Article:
The purpose of this study is to assess whether four key theoretical perspectives on female criminality—emancipation, economic marginalisation, net-widening, and modernisation—explain female representation in the criminal justice system equally well for both developed and developing countries and to assess whether the same factors that can explain women’s levels of criminal offending can also explain their representation in subsequent stages of criminal justice processing. Analyzing pooled data for 37 highly developed and 38 less developed countries from 2003 to 2013, the results provide support for modernisation, emancipation, and net-widening theories, but not for economic marginalisation theory. Emancipation and net-widening theories have more explanatory power for more developed countries than less and they can explain women’s representation at different levels of criminal justice processing.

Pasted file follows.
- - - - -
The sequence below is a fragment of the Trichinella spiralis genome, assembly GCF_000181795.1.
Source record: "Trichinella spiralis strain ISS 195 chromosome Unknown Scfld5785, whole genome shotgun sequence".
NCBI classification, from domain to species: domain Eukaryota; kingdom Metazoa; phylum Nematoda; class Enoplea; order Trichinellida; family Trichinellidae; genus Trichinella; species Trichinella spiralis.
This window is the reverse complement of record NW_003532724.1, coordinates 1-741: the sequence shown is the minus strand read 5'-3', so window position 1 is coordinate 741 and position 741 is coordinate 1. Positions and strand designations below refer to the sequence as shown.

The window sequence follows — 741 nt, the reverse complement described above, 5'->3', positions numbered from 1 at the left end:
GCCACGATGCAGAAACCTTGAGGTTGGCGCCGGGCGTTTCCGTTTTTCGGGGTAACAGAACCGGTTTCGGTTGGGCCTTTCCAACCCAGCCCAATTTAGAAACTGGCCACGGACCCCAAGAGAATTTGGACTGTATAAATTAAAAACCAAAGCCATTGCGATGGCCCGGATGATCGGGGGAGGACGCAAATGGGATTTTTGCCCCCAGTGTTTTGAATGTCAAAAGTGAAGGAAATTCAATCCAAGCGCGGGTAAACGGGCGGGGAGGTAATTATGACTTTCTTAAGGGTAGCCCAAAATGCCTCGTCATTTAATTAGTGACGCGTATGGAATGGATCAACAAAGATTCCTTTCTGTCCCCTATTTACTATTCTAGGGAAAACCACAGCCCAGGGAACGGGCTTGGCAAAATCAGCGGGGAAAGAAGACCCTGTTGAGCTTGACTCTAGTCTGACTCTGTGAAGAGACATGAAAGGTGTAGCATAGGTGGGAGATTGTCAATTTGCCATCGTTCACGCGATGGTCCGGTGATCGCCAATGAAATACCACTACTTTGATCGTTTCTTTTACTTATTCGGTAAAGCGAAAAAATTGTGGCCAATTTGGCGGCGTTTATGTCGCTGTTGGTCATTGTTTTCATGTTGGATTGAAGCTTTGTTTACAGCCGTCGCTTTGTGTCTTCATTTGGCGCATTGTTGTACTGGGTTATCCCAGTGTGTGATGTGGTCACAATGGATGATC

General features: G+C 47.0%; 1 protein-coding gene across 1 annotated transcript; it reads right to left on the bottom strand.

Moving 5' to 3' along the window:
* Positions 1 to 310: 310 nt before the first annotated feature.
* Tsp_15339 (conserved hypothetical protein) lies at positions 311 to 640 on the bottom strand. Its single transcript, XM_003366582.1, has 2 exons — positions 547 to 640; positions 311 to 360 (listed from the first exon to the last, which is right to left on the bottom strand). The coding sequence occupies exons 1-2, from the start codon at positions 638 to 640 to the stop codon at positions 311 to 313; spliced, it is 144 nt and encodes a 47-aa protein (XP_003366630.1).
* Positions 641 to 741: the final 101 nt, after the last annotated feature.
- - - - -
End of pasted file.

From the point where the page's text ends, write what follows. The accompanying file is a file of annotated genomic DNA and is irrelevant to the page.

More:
|Number of pages||21|
|Journal||International Journal of Comparative and Applied Criminal Justice|
|State||Published - Jul 3 2019|
Bibliographical notePublisher Copyright:
© 2018, © 2018 School of Criminal Justice, Michigan State University.
- Female offending
- criminal justice processing
- criminological theories
- cross-national research
- economic development
ASJC Scopus subject areas
- Social Psychology
- Sociology and Political Science